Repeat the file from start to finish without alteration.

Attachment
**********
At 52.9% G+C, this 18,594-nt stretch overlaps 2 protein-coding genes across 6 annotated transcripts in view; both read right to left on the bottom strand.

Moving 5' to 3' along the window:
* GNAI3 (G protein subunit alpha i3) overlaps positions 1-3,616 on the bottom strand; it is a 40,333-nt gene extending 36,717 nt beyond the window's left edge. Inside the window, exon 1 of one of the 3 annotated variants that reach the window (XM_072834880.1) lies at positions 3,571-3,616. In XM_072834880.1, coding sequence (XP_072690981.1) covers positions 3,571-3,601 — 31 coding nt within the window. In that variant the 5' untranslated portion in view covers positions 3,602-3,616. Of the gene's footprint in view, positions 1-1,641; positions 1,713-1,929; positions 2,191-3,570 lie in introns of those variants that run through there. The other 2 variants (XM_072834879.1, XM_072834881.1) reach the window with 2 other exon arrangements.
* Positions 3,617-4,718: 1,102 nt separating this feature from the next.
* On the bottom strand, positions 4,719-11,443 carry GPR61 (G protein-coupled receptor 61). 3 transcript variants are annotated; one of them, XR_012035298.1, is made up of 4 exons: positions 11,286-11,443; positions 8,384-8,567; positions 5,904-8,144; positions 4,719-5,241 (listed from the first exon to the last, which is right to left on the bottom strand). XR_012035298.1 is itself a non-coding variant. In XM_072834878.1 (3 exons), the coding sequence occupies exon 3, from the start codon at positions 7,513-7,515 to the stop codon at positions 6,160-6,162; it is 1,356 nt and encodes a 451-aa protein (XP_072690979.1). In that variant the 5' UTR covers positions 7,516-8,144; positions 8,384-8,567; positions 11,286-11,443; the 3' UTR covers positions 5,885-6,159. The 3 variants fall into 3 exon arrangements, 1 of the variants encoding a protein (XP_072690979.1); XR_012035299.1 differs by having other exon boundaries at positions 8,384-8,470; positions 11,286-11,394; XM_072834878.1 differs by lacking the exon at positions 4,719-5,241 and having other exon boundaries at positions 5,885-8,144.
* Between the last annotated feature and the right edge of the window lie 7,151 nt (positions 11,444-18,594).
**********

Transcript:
At 52.9% G+C, this 18,594-nt stretch overlaps 2 protein-coding genes across 6 annotated transcripts in view; both read right to left on the bottom strand.

Moving 5' to 3' along the window:
* GNAI3 (G protein subunit alpha i3) overlaps positions 1-3,616 on the bottom strand; it is a 40,333-nt gene extending 36,717 nt beyond the window's left edge. Inside the window, exon 1 of one of the 3 annotated variants that reach the window (XM_072834880.1) lies at positions 3,571-3,616. In XM_072834880.1, coding sequence (XP_072690981.1) covers positions 3,571-3,601 — 31 coding nt within the window. In that variant the 5' untranslated portion in view covers positions 3,602-3,616. Of the gene's footprint in view, positions 1-1,641; positions 1,713-1,929; positions 2,191-3,570 lie in introns of those variants that run through there. The other 2 variants (XM_072834879.1, XM_072834881.1) reach the window with 2 other exon arrangements.
* Positions 3,617-4,718: 1,102 nt separating this feature from the next.
* On the bottom strand, positions 4,719-11,443 carry GPR61 (G protein-coupled receptor 61). 3 transcript variants are annotated; one of them, XR_012035298.1, is made up of 4 exons: positions 11,286-11,443; positions 8,384-8,567; positions 5,904-8,144; positions 4,719-5,241 (listed from the first exon to the last, which is right to left on the bottom strand). XR_012035298.1 is itself a non-coding variant. In XM_072834878.1 (3 exons), the coding sequence occupies exon 3, from the start codon at positions 7,513-7,515 to the stop codon at positions 6,160-6,162; it is 1,356 nt and encodes a 451-aa protein (XP_072690979.1). In that variant the 5' UTR covers positions 7,516-8,144; positions 8,384-8,567; positions 11,286-11,443; the 3' UTR covers positions 5,885-6,159. The 3 variants fall into 3 exon arrangements, 1 of the variants encoding a protein (XP_072690979.1); XR_012035299.1 differs by having other exon boundaries at positions 8,384-8,470; positions 11,286-11,394; XM_072834878.1 differs by lacking the exon at positions 4,719-5,241 and having other exon boundaries at positions 5,885-8,144.
* Between the last annotated feature and the right edge of the window lie 7,151 nt (positions 11,444-18,594).